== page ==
The amendments have also met with resistance in India’s North Eastern states. The Mizoram assembly has unanimously adopted a resolution opposing the Amendment Act, in order to safeguard the rights and interests of the people of Mizoram. It is feared that the Act might exacerbate the highly contentious promotion of palm oil monocultures across the thickly forested region.
While India is consistently diluting environmental laws and decriminalising them, Mexico is actually moving forward in criminalisation of environment destruction.
On a hopeful note, on grounds that environmental harm is irreversible, the Supreme Court of India refused to grant the Indian Government’s permission for release of GM Mustard seeds. And, the historic struggle for land rights by Hakki Pikki and Iruliga tribes near Bengaluru, gains attention and inspires other eligible communities to similarly struggle to secure their rights. But the Forest Department is unhappy.
Is this a hopeful note at all? A new study published in the journal Earth’s Future suggests the Thar Desert may undergo a transformational shift to a humid “monsoonal” climate due to climate change.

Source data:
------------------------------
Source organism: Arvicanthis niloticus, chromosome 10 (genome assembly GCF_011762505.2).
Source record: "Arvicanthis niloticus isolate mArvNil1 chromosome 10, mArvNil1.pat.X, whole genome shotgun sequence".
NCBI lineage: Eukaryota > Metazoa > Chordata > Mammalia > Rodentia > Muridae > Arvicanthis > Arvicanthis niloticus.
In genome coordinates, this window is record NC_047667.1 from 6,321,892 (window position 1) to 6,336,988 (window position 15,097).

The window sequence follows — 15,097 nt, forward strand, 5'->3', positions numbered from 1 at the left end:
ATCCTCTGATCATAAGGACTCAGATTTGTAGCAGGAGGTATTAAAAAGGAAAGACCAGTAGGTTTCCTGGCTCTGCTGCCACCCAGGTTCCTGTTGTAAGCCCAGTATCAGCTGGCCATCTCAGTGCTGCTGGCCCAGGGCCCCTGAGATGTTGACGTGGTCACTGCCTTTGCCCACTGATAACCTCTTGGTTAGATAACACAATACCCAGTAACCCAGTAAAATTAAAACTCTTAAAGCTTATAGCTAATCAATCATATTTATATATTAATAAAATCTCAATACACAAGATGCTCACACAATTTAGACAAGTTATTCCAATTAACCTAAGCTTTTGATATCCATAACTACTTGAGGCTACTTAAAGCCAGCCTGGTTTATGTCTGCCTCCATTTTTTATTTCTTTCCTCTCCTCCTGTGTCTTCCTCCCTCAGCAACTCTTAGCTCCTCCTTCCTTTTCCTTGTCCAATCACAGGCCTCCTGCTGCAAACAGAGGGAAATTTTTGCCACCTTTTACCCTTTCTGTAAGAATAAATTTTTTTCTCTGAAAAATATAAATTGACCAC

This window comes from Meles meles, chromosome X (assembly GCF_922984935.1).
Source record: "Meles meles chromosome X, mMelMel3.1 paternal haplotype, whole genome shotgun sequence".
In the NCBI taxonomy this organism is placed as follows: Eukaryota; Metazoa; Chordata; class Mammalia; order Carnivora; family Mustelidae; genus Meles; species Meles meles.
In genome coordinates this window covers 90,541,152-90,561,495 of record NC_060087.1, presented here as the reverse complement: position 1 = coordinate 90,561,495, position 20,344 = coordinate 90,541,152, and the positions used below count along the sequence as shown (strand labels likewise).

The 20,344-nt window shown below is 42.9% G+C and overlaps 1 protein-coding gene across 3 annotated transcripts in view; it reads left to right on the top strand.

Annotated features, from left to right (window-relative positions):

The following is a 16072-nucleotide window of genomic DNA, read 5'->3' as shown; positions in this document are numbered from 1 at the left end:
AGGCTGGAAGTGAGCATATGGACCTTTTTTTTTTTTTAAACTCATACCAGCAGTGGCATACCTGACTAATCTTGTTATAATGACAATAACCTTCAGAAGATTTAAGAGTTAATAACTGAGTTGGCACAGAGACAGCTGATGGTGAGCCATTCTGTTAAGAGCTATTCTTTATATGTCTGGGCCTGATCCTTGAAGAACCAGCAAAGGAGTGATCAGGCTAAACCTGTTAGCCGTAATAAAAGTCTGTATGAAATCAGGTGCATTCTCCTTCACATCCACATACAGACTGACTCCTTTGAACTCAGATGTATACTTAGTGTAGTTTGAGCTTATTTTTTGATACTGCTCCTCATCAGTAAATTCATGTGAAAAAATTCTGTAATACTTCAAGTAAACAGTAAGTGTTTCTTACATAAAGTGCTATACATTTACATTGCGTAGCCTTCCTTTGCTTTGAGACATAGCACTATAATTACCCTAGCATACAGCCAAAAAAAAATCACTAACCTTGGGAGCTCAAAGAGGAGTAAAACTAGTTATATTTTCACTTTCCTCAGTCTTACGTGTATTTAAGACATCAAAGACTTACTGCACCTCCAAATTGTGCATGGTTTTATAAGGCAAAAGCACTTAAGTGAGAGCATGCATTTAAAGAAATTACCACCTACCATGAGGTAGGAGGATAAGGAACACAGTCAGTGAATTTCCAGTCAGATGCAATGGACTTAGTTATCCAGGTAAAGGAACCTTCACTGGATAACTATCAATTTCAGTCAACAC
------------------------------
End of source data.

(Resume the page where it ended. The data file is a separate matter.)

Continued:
Shocking Effects of Climate Change
Migration caused by climate change and consequential environmental disasters is now contributing to language loss, especially because environmental disasters are a major driver of migration in regions with linguistic diversity.
Researchers deduce that the unprecedented heatwaves, wildfires, and floods occurring worldwide in 2023 are revealing complex concerns, and an example is the State of Food Security and Nutrition in the World 2023, released on July 12, which highlights intensification of worldwide hunger and malnutrition. This report also indicates nutrition intake in India has worsened over the last few years, with about 71% of Indians consuming nutrition deficient food.